The Zeus P2P network serves two main purposes. These are: (1) Bots exchange binary and configuration updates with each other and (2) Bots exchange lists of proxy bots, which are designated bots where stolen data can be dropped and commands can be retrieved. Additionally, bots exchange neighbor lists (peer lists) with each other to maintain a coherent network. As a backup channel, P2P Zeus also uses a Domain Name Generation Algorithm (DGA), in case contact with the regular P2P network is lost.

According to researchers, P2P Zeus has evolved into a complex bot with attack capabilities that go beyond typical banking trojans. They believe that P2P Zeus is used for activities as diverse as DDoS attacks, malware dropping, Bitcoin theft, and theft of Skype and banking credentials. Researchers have also found that till recently bot traffic was encrypted using a rolling XOR algorithm, known as “visual encryption” from centralized Zeus, which encrypts each byte by XORing it with the preceding byte. Since June 2013, Zeus uses RC4 instead of the XOR algorithm, using the recipient’s bot identifier as the key. Rogue bots used by analysts to infiltrate the network typically use continuously changing bot identifiers to avoid detection. The new RC4 encryption is a problem, because a rogue bot may not always know under which identifier it is known to other bots, thus preventing it from decrypting messages it receives. In addition, RC4 increases the load on botnet detection systems which rely on decrypting C2 traffic.

Zeus uses RSA-2048 to sign sensitive messages originating from the botmasters, such as updates and proxy announcements. In all P2P Zeus variants researchers studied, update exchanges and C2 messages feature RC4 encryption over an XOR encryption layer. For these messages, either the identifier of the receiving bot or a hardcoded value is used as the RC4 key, depending on the message type. Each Zeus bot runs a passive thread, which listens for incoming requests, as well as an active thread, which periodically generates requests to keep the bot up-to-date and well-connected.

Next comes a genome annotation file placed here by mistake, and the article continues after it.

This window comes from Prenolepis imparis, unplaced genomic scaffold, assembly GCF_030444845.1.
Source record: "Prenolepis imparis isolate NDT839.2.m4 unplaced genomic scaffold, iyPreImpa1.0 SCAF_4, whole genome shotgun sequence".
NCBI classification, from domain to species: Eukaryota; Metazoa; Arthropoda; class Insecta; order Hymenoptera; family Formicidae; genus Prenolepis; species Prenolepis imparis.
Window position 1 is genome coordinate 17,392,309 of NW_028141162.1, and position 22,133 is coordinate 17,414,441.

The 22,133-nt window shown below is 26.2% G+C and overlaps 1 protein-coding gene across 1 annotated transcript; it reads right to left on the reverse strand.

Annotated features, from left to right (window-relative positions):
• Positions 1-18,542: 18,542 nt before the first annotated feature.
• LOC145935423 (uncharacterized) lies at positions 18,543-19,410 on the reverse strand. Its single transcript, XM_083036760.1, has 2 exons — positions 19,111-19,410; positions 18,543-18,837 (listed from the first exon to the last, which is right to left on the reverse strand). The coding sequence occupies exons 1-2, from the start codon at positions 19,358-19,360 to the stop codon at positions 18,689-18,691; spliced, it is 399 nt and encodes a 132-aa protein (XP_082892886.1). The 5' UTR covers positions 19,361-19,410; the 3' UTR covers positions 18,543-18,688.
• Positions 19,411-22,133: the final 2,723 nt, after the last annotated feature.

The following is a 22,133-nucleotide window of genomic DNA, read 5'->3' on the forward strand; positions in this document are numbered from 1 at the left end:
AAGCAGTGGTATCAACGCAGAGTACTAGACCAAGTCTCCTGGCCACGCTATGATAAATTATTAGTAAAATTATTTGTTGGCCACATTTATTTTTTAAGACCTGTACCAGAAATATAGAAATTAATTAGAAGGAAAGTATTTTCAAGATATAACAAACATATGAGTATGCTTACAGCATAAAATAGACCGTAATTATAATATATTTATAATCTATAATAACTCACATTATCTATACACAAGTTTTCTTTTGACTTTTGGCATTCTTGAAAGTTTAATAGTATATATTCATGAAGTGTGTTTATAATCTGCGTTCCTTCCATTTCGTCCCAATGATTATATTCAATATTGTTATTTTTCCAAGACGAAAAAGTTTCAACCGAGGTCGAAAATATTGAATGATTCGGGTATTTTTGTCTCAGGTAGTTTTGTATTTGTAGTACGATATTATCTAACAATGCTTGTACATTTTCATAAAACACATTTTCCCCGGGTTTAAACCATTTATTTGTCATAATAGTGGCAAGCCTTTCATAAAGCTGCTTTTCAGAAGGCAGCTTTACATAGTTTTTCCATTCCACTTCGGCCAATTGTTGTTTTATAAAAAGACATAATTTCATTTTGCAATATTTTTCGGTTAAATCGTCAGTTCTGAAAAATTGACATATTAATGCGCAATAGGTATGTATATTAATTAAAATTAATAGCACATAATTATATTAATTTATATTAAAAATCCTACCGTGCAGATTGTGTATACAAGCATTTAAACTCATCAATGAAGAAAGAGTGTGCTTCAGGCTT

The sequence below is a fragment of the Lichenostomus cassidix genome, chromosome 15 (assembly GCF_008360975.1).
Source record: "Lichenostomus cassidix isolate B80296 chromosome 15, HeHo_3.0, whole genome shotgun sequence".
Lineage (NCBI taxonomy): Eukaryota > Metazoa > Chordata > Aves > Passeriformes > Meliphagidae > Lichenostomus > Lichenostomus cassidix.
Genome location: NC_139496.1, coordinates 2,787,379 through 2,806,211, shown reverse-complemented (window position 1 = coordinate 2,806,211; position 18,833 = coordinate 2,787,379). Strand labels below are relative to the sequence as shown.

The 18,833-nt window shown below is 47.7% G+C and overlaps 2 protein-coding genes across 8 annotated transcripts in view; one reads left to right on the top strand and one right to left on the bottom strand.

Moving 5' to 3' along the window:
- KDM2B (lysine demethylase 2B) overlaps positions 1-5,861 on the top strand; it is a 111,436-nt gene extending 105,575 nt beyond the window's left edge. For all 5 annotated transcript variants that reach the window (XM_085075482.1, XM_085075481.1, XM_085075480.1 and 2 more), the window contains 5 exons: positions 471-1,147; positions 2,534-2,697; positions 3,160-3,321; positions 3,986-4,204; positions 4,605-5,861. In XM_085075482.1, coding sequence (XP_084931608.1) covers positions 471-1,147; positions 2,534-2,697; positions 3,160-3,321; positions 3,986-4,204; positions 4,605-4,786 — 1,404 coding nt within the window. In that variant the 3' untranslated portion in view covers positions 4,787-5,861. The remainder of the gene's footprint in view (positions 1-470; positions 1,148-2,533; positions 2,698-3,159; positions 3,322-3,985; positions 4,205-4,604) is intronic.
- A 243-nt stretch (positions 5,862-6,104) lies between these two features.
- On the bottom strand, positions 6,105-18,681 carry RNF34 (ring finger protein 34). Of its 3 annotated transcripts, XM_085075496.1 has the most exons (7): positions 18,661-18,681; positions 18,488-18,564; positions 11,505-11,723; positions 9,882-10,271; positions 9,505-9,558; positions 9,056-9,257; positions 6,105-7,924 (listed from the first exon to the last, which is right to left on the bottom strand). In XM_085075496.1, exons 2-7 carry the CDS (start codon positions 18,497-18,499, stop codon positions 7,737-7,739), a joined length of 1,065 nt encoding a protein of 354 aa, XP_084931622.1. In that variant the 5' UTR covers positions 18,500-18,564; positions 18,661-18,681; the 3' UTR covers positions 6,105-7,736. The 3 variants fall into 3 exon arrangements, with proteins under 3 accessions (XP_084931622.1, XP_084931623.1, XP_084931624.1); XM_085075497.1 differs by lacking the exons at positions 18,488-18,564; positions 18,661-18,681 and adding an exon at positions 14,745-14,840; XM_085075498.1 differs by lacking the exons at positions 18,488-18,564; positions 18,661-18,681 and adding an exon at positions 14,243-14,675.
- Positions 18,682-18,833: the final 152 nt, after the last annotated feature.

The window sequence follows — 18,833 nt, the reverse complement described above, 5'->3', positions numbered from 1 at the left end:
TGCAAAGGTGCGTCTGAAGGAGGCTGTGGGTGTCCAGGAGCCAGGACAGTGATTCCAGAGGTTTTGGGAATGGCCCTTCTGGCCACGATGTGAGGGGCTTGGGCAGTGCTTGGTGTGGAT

The researchers have concluded (PDF) that P2P Zeus is a significant evolution of earlier Zeus variants. Compared to traditional centralized versions of Zeus, P2P Zeus is much more resilient against takedown attempts. Potential countermeasures against P2P Zeus are complicated by its application of RSA-2048 signatures to mission critical messages, and rogue bot insertion is complicated by the Zeus message encryption mechanism which makes the use of random bot identifiers impossible. Poisoning attempts are forced to use widely distributed IPs due to a per-bot IP filter which only allows a single IP per /20 subnet. The network’s resilience against takedown efforts is further increased by its use of a Domain Generation Algorithm backup channel, and by an automatic blacklisting mechanism. P2P Zeus demonstrates that modern P2P botnets represent a new level of botnet resilience, previously unseen in centralized botnets.

On the legal side, the creator and users of Gameover Zeus are difficult to prosecute. This is because the cyber attack scenario has shifted its nature and territorial scope from being fun and regional to become a potential tool of cyber warfare and cyber espionage. We have no globally acceptable international legal regimes for cyber attacks as on date. Thus, international legal issues of cyber attacks are yet to be resolved.

Cyberspace also put forward complex problems of authorship attribution for cyber attacks and anonymity. Cyberspace also gives rise to conflict of laws in cyberspace where multiple laws of different jurisdictions may be applicable at the same time. Thus, cyber security and international cooperation cannot be separated in these circumstances. Nevertheless international cooperation among law enforcement agencies of different Nations and entering of extradition treaty among themselves can be a good beginning. Some success has already been achieved in this regard and more international cooperation is expected very soon in the cyber law and cyber security fields.